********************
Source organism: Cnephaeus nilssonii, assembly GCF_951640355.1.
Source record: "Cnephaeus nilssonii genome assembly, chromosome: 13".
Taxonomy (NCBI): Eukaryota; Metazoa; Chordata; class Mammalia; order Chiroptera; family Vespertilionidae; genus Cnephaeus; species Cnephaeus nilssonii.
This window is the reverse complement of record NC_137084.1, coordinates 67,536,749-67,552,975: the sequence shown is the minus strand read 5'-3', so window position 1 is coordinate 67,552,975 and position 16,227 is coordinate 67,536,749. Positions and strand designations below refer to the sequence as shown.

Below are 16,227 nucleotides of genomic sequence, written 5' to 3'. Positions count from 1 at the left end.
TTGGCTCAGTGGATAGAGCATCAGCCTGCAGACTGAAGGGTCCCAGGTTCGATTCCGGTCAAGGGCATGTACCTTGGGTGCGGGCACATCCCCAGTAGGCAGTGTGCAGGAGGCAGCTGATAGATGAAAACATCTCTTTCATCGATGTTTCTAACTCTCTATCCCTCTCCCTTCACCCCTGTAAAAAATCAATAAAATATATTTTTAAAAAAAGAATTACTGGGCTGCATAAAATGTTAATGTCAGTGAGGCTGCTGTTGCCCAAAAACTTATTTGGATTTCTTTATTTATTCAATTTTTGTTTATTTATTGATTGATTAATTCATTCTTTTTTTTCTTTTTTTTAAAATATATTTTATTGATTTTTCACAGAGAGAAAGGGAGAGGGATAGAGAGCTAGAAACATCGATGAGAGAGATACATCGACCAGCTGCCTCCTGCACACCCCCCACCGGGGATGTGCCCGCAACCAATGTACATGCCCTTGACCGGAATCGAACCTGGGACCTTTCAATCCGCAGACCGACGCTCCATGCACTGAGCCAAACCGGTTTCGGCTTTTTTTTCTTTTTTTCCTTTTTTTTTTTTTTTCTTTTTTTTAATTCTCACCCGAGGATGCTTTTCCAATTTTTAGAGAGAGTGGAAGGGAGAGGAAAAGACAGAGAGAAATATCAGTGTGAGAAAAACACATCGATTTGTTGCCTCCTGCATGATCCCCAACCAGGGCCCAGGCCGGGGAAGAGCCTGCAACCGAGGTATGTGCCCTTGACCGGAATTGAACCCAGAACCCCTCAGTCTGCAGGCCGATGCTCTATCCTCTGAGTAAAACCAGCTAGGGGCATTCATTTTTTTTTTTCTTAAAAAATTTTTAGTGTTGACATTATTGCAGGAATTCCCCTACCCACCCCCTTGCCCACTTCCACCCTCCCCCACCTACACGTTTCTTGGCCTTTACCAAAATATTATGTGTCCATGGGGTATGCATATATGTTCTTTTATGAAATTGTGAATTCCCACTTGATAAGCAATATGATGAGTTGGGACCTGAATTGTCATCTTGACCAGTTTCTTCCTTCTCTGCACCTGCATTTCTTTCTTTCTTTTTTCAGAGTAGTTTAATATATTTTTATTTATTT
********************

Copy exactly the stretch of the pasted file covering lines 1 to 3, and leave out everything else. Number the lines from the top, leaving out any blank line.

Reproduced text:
Source organism: Cnephaeus nilssonii, assembly GCF_951640355.1.
Source record: "Cnephaeus nilssonii genome assembly, chromosome: 13".
Taxonomy (NCBI): Eukaryota; Metazoa; Chordata; class Mammalia; order Chiroptera; family Vespertilionidae; genus Cnephaeus; species Cnephaeus nilssonii.